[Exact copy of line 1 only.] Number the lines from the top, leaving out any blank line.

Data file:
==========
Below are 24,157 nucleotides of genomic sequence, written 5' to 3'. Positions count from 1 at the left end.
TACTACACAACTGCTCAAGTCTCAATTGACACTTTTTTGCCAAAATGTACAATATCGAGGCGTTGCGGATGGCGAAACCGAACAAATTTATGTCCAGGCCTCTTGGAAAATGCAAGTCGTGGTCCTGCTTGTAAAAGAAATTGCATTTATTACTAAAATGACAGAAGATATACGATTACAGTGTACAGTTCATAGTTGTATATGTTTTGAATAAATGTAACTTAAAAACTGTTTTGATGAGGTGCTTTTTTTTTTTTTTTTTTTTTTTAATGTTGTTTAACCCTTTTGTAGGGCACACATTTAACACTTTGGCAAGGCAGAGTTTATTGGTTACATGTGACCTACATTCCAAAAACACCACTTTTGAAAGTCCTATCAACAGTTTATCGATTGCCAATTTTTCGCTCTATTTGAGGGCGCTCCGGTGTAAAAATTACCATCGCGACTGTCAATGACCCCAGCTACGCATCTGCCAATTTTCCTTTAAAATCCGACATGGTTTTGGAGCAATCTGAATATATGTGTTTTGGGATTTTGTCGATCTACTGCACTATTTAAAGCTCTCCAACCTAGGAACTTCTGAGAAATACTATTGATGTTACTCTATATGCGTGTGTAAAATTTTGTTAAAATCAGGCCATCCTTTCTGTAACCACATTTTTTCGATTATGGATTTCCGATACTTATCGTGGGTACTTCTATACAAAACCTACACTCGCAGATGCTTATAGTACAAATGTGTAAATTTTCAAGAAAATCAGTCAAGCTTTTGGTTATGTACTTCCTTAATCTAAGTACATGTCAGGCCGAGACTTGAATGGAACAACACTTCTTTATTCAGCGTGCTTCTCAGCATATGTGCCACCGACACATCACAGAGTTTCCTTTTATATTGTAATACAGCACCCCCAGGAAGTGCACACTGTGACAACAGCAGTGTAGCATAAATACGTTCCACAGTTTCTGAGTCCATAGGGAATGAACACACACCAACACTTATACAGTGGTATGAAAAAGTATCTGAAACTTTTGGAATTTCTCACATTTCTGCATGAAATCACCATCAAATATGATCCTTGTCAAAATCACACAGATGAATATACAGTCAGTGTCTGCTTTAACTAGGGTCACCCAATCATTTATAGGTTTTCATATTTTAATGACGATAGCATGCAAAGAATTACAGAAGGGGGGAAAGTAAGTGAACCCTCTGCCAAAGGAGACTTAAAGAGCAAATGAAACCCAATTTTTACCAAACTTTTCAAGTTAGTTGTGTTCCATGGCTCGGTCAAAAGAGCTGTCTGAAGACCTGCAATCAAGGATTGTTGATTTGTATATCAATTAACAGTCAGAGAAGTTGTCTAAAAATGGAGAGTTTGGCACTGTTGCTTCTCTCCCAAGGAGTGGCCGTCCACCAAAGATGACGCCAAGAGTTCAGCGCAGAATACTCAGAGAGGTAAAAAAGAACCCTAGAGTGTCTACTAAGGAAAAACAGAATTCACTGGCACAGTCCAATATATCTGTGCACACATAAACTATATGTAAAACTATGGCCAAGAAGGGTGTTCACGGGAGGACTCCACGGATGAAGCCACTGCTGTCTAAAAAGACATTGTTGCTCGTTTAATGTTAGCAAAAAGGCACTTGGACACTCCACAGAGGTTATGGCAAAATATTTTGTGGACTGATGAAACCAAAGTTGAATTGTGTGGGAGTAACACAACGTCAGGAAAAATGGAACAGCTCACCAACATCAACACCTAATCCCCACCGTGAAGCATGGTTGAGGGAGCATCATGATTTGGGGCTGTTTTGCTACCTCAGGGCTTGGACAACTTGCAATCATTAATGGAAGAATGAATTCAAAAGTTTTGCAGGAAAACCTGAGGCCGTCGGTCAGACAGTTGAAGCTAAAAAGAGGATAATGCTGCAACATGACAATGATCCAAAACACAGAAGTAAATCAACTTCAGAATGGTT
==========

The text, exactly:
Below are 24,157 nucleotides of genomic sequence, written 5' to 3'. Positions count from 1 at the left end.